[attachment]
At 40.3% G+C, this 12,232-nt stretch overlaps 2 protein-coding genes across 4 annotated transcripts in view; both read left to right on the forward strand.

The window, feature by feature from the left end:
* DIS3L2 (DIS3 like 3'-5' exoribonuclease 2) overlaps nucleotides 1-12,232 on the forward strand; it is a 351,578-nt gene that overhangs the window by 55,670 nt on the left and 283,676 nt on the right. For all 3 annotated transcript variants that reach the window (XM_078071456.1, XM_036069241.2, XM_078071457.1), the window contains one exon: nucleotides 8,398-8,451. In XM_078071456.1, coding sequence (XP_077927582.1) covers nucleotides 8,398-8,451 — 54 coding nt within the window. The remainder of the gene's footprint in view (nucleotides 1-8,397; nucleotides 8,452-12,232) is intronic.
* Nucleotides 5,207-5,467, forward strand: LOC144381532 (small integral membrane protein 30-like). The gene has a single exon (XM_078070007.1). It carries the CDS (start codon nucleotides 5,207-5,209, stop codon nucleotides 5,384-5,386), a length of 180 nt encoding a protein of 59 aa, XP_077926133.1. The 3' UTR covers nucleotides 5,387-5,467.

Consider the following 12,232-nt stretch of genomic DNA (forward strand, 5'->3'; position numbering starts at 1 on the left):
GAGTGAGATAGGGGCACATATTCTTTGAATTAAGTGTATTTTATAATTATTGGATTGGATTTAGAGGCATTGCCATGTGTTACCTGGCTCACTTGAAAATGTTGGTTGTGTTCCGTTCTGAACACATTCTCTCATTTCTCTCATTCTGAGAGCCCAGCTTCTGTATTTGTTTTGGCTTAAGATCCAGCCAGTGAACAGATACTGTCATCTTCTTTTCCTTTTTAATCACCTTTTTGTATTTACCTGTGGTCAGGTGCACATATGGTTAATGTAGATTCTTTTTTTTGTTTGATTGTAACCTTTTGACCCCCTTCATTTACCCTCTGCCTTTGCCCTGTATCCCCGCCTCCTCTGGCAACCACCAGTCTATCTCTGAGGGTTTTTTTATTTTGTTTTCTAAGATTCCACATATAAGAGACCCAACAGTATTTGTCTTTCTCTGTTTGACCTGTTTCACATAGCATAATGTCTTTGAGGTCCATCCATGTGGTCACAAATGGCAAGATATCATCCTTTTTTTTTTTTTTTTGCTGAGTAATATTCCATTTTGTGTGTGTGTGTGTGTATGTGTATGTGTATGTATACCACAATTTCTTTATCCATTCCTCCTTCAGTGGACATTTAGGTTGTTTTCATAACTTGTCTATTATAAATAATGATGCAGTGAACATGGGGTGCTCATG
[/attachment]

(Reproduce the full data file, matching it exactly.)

At 40.3% G+C, this 12,232-nt stretch overlaps 2 protein-coding genes across 4 annotated transcripts in view; both read left to right on the forward strand.

The window, feature by feature from the left end:
* DIS3L2 (DIS3 like 3'-5' exoribonuclease 2) overlaps nucleotides 1-12,232 on the forward strand; it is a 351,578-nt gene that overhangs the window by 55,670 nt on the left and 283,676 nt on the right. For all 3 annotated transcript variants that reach the window (XM_078071456.1, XM_036069241.2, XM_078071457.1), the window contains one exon: nucleotides 8,398-8,451. In XM_078071456.1, coding sequence (XP_077927582.1) covers nucleotides 8,398-8,451 — 54 coding nt within the window. The remainder of the gene's footprint in view (nucleotides 1-8,397; nucleotides 8,452-12,232) is intronic.
* Nucleotides 5,207-5,467, forward strand: LOC144381532 (small integral membrane protein 30-like). The gene has a single exon (XM_078070007.1). It carries the CDS (start codon nucleotides 5,207-5,209, stop codon nucleotides 5,384-5,386), a length of 180 nt encoding a protein of 59 aa, XP_077926133.1. The 3' UTR covers nucleotides 5,387-5,467.

Consider the following 12,232-nt stretch of genomic DNA (forward strand, 5'->3'; position numbering starts at 1 on the left):
GAGTGAGATAGGGGCACATATTCTTTGAATTAAGTGTATTTTATAATTATTGGATTGGATTTAGAGGCATTGCCATGTGTTACCTGGCTCACTTGAAAATGTTGGTTGTGTTCCGTTCTGAACACATTCTCTCATTTCTCTCATTCTGAGAGCCCAGCTTCTGTATTTGTTTTGGCTTAAGATCCAGCCAGTGAACAGATACTGTCATCTTCTTTTCCTTTTTAATCACCTTTTTGTATTTACCTGTGGTCAGGTGCACATATGGTTAATGTAGATTCTTTTTTTTGTTTGATTGTAACCTTTTGACCCCCTTCATTTACCCTCTGCCTTTGCCCTGTATCCCCGCCTCCTCTGGCAACCACCAGTCTATCTCTGAGGGTTTTTTTATTTTGTTTTCTAAGATTCCACATATAAGAGACCCAACAGTATTTGTCTTTCTCTGTTTGACCTGTTTCACATAGCATAATGTCTTTGAGGTCCATCCATGTGGTCACAAATGGCAAGATATCATCCTTTTTTTTTTTTTTTTGCTGAGTAATATTCCATTTTGTGTGTGTGTGTGTGTATGTGTATGTGTATGTATACCACAATTTCTTTATCCATTCCTCCTTCAGTGGACATTTAGGTTGTTTTCATAACTTGTCTATTATAAATAATGATGCAGTGAACATGGGGTGCTCATG